The patterns of the dark craters on the near side of the Moon have spurred the imagination of observers from all cultures: Some visualize a woman, others a rabbit, or, like most of us, they see the "Man in the Moon."
The explanation as to why we always see the Man in the Moon - that is, why we only see one side - is that tidal forces caused the Moon to slow its spin until it reached the present point. It now takes the same amount of time to rotate around its own axis as it does to revolve around Earth. It is this synchronous rotation that causes the moon to "lock" with Earth, with one hemisphere constantly facing us.
But Prof. Oded Aharonson of the Weizmann Institute's Center for Planetary Science, together with Prof. Peter Goldreich of the California Institute of Technology and Prof. Re'em Sari of the Hebrew University of Jerusalem wanted to know whether there is a reason why this particular half of the Moon locked with Earth or if it is pure luck that it didn't turn its "back" on us?
Unlike the near side, which is covered in dense craters, the far side is made up of more mountainous regions, and these differences affect the Moon's gravitational energy. Taking this into consideration, the scientists, through careful analysis and simulations, have shown that it is not coincidence but rather, the Moon's geophysical properties that determine its orientation. Their findings have recently been published in Icarus. A more detailed description can also be found on our website: http://wis-wander.weizmann.ac.il/why-do-we-see-the-man-in-the-moon-oded-aharonson
So,state it more clearly: the near side is heavier than the far side. Also the moon still has some residual back and forth motion (relative to the earth)left over from its original spin, so that ewe can see a bit more than 1/2 or the surface.
Now as the the image of the far side, pretty meager considering the available photos.
Is there evidence as to why that near side is more heavily cratered with denser material?
One possible explanation could be that being the leading edge, it seems logical that the near side of the Moon would be exposed to more impacts than its trailing edge, and therefore would possess more craters. In fact, in the full-length article, the scientists suggest that the other side of the Moon was once the leading edge but it was hit out of sync and then later relocked into the current orientation, as described by their findings. Indeed, othersâ research has shown that a cluster of some of the oldest craters are actually located on the trailing edge, which may provide some evidence that this may be the case.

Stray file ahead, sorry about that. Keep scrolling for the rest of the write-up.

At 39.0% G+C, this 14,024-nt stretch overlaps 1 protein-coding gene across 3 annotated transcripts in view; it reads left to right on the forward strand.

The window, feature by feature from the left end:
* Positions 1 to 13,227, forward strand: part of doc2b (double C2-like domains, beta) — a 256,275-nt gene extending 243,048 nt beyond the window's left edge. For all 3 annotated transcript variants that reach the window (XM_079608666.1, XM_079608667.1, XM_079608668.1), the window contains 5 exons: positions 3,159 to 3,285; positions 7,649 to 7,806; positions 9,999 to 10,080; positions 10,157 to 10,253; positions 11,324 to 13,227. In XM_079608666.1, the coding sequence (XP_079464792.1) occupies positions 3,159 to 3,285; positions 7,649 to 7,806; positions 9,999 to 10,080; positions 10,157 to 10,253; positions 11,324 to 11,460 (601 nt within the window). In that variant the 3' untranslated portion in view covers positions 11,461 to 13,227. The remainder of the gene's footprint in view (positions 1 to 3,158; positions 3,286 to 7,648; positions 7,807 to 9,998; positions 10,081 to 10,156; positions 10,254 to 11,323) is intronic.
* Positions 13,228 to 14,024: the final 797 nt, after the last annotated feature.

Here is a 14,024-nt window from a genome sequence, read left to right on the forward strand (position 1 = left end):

Wouldn't leading edge and near side be random prior to the giant impact(s) that initially caused asymmetry?
In terms of the rotation of the Moon round the Earth the only conceivable leading edge in terms of speed would be midway between front and back but the additional velocity added to what equates to the Earth's orbital speed caused by the rotation of Moon round Earth is minor, an additional 1km/s on top of 30 km/s. This may give rise to slightly more craters on the left hand side of the moon seen from the Northern hemisphere. In fact the FAR side is less sheltered from impacts, the near side protected by the Earth. Bodies being attracted to the Earth/Moon system are more likely to hit the far side of the Moon before Earth and vice versa, more bodies are likely to hit the Earth than near miss and hit the moon. This means the far side should be more cratered, which it is.